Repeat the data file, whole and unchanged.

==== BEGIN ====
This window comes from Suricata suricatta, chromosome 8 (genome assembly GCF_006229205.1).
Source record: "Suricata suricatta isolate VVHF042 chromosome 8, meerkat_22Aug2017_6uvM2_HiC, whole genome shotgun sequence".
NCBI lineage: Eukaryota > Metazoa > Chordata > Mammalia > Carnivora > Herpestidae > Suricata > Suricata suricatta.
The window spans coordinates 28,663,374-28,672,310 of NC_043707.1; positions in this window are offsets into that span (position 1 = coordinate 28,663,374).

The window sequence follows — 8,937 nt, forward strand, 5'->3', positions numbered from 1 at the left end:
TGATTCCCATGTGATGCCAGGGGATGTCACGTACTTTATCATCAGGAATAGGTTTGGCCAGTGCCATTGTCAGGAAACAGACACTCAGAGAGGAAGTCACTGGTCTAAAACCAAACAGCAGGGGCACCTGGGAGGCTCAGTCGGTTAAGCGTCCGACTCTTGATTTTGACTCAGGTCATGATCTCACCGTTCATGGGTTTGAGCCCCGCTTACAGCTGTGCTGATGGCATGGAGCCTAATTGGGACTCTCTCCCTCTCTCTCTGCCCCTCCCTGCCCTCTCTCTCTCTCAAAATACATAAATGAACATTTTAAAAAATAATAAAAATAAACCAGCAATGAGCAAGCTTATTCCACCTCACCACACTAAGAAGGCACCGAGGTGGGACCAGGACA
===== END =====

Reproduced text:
This window comes from Suricata suricatta, chromosome 8 (genome assembly GCF_006229205.1).
Source record: "Suricata suricatta isolate VVHF042 chromosome 8, meerkat_22Aug2017_6uvM2_HiC, whole genome shotgun sequence".
NCBI lineage: Eukaryota > Metazoa > Chordata > Mammalia > Carnivora > Herpestidae > Suricata > Suricata suricatta.
The window spans coordinates 28,663,374-28,672,310 of NC_043707.1; positions in this window are offsets into that span (position 1 = coordinate 28,663,374).

The window sequence follows — 8,937 nt, forward strand, 5'->3', positions numbered from 1 at the left end:
TGATTCCCATGTGATGCCAGGGGATGTCACGTACTTTATCATCAGGAATAGGTTTGGCCAGTGCCATTGTCAGGAAACAGACACTCAGAGAGGAAGTCACTGGTCTAAAACCAAACAGCAGGGGCACCTGGGAGGCTCAGTCGGTTAAGCGTCCGACTCTTGATTTTGACTCAGGTCATGATCTCACCGTTCATGGGTTTGAGCCCCGCTTACAGCTGTGCTGATGGCATGGAGCCTAATTGGGACTCTCTCCCTCTCTCTCTGCCCCTCCCTGCCCTCTCTCTCTCTCAAAATACATAAATGAACATTTTAAAAAATAATAAAAATAAACCAGCAATGAGCAAGCTTATTCCACCTCACCACACTAAGAAGGCACCGAGGTGGGACCAGGACA